Hammad (2012) undertook a study to investigate the current stand of nurses working in emergency departments and how prepared they were for a disaster. The inclusion and exclusion criteria were indicated in the reviews and the sources used were published between the years of 2000 and 2011. The sources had to be relevant to the topic and from trusted authors. All factors were taken into consideration such as medical perspectives and arising concerns.
The findings indicated that disaster education and training, previous disaster experience and emergency plans have an impact on staff preparedness levels.
The findings were that education and training were not enough a factor as it varied from one source to another. The level and amount of training offered at one hospital were not the same as the next hospital. The means of administration also varied. For instance, some hospitals went for live interactive seminars; others opted for disaster drill, classes, and others hands-on experience. Needless to say, these methods are not equally effective. Although Chapman and Arbon (2008) emphasized that senior nurses' knowledge for disaster response improved with pre- and post- education interventions; the reviewers in this study stressed that there were discrepancies. These results are consistent with the results of Rassin et al. (2007), who found there was a lack of educational programs for healthcare providers in general.
Regarding nurses experiences, it is quite obvious and expected that senior nurses had the upper hand. Such nurses have handled many emergency cases and have seen what it is like to work under pressure. In contrast, less experienced nurses are likely to be tense and confused in the event of a disaster. They may not have the necessary skills, speed, and quick decision-making skills required for handling a failure. The results were in line with the findings of Chapman and Arbon (2008). It takes the time to build self-confidence and the ability to stay calm in a disaster.
Although a department's emergency plans could increase staff preparedness levels, the reviewers highlighted that these schemes were not known by most nurses and did not address their needs and concerns in disaster situations. As a consequence, this could reflect negatively on the success level of emergency management. This finding is supported by Duong (2009), who found that although 87% of respondents stated that they knew the location of their department's disaster plan, 42% admitted that they had not read it.
Hammad (2012) insisted that a pre-preparation phase was necessary for the process of preparing emergency nurses for disasters. This step is important as it gets the nurse in the mood of learning which is different from the standard working environment. Doung (2009), upon investigating emergency nurses in South Australia confirmed the same through a descriptive and exploratory research. When it comes to research pertaining medicine, a couple of methods can be employed depending on the research conducted. Research designs vary based on the nature of information, sources of data, target population, data collection methods, data analysis techniques and instruments used in data presentation. Another important factor considered in the selection of research design for a project is the shape that the collected data takes. There are two primary categories of research based on data namely, qualitative and quantitative. Qualitative research focuses more on the why and how a decision was arrived at. It cannot be measured, and its primary concern is to understand in-depth the human behavior and the reason behind it. On the contrary, quantitative research focuses on measurable facts and is usually represented statistically.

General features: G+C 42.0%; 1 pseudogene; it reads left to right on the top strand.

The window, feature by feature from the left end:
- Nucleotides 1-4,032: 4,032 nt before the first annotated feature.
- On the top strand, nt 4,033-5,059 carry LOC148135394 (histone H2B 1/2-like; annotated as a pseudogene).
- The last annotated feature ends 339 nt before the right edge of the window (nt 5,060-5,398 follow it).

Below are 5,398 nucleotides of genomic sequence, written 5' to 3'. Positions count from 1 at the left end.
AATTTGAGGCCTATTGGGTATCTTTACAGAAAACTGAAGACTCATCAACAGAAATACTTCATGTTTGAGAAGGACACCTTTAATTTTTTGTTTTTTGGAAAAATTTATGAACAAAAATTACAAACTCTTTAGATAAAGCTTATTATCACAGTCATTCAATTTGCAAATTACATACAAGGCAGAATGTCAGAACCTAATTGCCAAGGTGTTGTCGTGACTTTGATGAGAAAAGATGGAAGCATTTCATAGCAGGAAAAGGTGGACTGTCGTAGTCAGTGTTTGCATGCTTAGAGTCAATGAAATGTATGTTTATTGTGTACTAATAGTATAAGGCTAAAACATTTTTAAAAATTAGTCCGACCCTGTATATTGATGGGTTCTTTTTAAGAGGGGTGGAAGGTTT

A descriptive research design will provide insight to the study population. Its primary focus is answering the what question. It may not necessarily explain or expound on why, how or when people become self-actualized, and that is okay because the research is focused on the process of being an idealized self and what needs to be done. Descriptive research designs incorporate case study aspect in that a selected population is interviewed, observed and studied to understand behavior and come up with a pattern or trend. A descriptive research design is explanatory in nature, and a lot can be gained from the study population. The quantitative aspect is minimal and majors on qualitative results which makes it the best design to employ in such a case (Polit & Beck, 2010).
Some guidelines were necessary for the selection of the participants to ensure the validity and reliability of the results. According to Bums and Grove (2011), the literacy of the participants tops the list. Literate members are in a capacity to read and understand the questions and give their answer accordingly. A lot of researches have questionnaires as the primary data collection technique and this calls for literate participants. The response rate in this study was 60% which was impressive. (Boswell & Cannon, 2011)
While using a Likert scale to determine the confidence level of nurses in disaster management, the findings were that 45% of the emergency nurses were less confident, 36% were confident, and 19% were overconfident. The Likert scale involves asking the nurses a series of questions to which they respond to in the assertive or negative. Each answer carries a mark, and the total marks are summed up at the end of the exercise to come up with the final score (Polit & Beck, 2011).
Chapman and Arbon (2008) came up with a different result. They suggested that previous exposure may or may not impact the nurse's confidence levels. In their findings, 55% of the participants were confident although only 37% of them had been involved in disaster events in the past. Even though the study indicated the different roles that nurses occupy, it did not mention the years of the emergency nurses' experience. The level of experience...